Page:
Fishing Contests coming up this weekend Raquette Lake and The Fulton Chain but that’s another story. See ya.

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Gary lives with his wife, Karen, at Eight Acre Wood in Inlet where he was the Forest Ranger for 35 years, working in the Moose River Wild Forest Recreation Area and West Canada Lakes Wilderness Area. Now retired, Gary works summers for the Adirondack Center for Loon Conservation, observing, catching and banding loons. The author of a column Daybreak to Twilight in local papers from 1986 to 2019, he now writes his Outdoor Adventures a weekly blog. In 2008, Gary coauthored a book with John M.C. “Mike” Peterson, "Adirondack Birding- 60 Great Places to Find Birds."

18 Responses

  1. Mitch Edelstein, Raquette Lake says:

    Always great to hear from Gary Lee.

  2. JB says:

    Looking forward to the new column. …Trapping beaver at Horn Lake! Gary Lee is an Adirondack legend. Thanks for sharing!

  3. Bill says:


    if that Chickadee shows up again, it would a record breaker for longevity.

    Wikipedia says: “Maximum recorded lifespan is 12 years, but most individuals live only half that long”

  4. lori brand says:

    Loved reading this, thank you! I look forward to reading your column.

  5. Tom V says:

    What a great place for Gary’s column. I’ve followed his writings for years, but that’s another story. See ya.

  6. louis curth says:

    This new column is a great choice Melissa!

    I have known Gary Lee for more years than either of us would care to admit. In addition to being an outstanding ranger, Gary was, and is, a terrific homegrown naturalist who has a wonderful range of life experiences to share. He is a talented writer to boot.

    Almanack readers will not be disappointed.

  7. Jennifer Potter Hayes says:

    Great to see that Gary’s column has found a new home at The Explorer!
    Reading them is like being with him on the trails and lakes, banding birds, rescuing loons, trapping, seeking orchids and loving nature. He’s a darn good photographer but that’s a story for another day. See ya;

  8. Eric Rees says:

    Great to read the stories from Gary Lee. he takes you on a adventure every time..

  9. Helene says:

    Why are you killing beavers?

    • JohnL says:

      Probably because that’s what trappers do. Have been doing that for millennia. Is there a problem?

      • Dana says:

        Not unless you are the one in the trap. That can ruin your day.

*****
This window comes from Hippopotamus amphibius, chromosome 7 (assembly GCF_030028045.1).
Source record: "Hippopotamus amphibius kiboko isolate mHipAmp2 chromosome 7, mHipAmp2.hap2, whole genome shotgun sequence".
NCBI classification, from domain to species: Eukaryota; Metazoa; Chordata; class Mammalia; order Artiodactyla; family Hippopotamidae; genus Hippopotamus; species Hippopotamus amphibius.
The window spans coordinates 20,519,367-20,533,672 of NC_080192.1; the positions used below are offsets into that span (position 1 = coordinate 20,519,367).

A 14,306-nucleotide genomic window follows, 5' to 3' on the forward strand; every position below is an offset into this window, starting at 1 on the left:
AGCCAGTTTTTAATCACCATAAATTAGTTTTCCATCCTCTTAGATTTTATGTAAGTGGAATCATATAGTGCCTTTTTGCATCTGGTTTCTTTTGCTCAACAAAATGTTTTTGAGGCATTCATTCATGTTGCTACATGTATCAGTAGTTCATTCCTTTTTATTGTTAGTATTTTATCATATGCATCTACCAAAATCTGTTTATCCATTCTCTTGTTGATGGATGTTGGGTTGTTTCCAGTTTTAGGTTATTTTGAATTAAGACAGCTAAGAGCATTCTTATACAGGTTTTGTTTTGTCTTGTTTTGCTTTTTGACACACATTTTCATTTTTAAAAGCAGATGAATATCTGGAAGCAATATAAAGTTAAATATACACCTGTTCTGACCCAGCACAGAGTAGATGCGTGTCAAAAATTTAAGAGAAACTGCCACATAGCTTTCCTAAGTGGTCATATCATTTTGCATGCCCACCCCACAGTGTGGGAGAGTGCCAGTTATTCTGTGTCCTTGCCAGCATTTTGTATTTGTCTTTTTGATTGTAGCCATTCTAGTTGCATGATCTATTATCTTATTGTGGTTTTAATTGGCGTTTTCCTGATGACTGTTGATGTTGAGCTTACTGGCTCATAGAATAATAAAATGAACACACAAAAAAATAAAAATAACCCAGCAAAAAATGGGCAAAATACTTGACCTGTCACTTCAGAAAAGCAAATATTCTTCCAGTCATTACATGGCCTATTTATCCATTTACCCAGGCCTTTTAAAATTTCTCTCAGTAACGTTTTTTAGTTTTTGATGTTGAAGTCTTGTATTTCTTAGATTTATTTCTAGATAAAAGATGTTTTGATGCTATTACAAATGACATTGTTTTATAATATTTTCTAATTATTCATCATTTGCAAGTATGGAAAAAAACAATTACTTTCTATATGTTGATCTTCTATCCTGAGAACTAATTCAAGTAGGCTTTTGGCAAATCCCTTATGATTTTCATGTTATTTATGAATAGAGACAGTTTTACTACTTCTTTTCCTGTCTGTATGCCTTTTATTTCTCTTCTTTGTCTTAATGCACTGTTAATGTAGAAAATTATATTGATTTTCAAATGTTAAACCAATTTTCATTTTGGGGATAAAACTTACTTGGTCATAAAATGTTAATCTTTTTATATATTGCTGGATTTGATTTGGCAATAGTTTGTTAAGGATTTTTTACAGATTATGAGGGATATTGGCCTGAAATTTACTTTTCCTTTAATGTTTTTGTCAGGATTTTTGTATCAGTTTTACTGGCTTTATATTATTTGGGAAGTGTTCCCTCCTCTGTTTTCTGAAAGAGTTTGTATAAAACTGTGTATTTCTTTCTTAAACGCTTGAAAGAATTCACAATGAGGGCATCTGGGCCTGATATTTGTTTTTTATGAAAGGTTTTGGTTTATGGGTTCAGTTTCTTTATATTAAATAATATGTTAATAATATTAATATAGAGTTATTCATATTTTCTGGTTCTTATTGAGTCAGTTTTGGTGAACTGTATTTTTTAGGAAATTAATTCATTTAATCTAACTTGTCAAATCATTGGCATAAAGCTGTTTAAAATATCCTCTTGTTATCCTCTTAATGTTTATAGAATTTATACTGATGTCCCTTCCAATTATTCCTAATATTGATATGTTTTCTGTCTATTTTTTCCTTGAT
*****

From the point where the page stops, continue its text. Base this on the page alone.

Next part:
• JB says:

        Given the fact that Gary has been around for a long while, the area in question is less accessible now, and fur prices have collapsed, I would venture to guess that this anecdote was from some time ago. Either way, that is an impressive daily commute! Should prices ever surge, it is probably a good thing that we have wilderness designation and trailless areas–for the sake of the beavers and the foolhardy men that may be dissuaded from walking in Gary’s highly experienced footsteps. If one got caught out alone in his beaver set in that kind of solitude, it would indeed be a very bad day.

    • William says:

      Always sad when someone feels the need to question the legal recreation of another, to somehow make them justify it, as if they have to. Especially when it is evident that no reasoned response will change the already formed opinion. Just know that no greater conservationist exist than the experienced trapper. I know, this falls on deaf ears.

  10. Jonny says:

    FYI, Gary Lee’s past columns are available at the webpage.

  11. Ginny Alfano says:

    So good to see you here, Gary! We always enjoyed running into you in the Plains. How we loved listening to your stories. I’ll never forget you helping me out with a birding group I had organized with people coming from all over the country and across the pond. You showed them a wonderful time at Ferd’s Bog. Another time you told me of a place I might see the elusive Boreal Chickadee. I had been trying to see one for years. I went to that spot and there wasn’t just one, there was a whole family of them!! All great memories. Now I’ll get to “see” you here and read your wonderful stories. Thank you to Melissa, and The Almanack for making a great choice.

  12. Boreas says:

    Looking forward to more article!

  13. Jean Rohde says:

    Wonderful story, Gary. Reminds me of checking traps years ago with Leroy Spring from Indian Lake.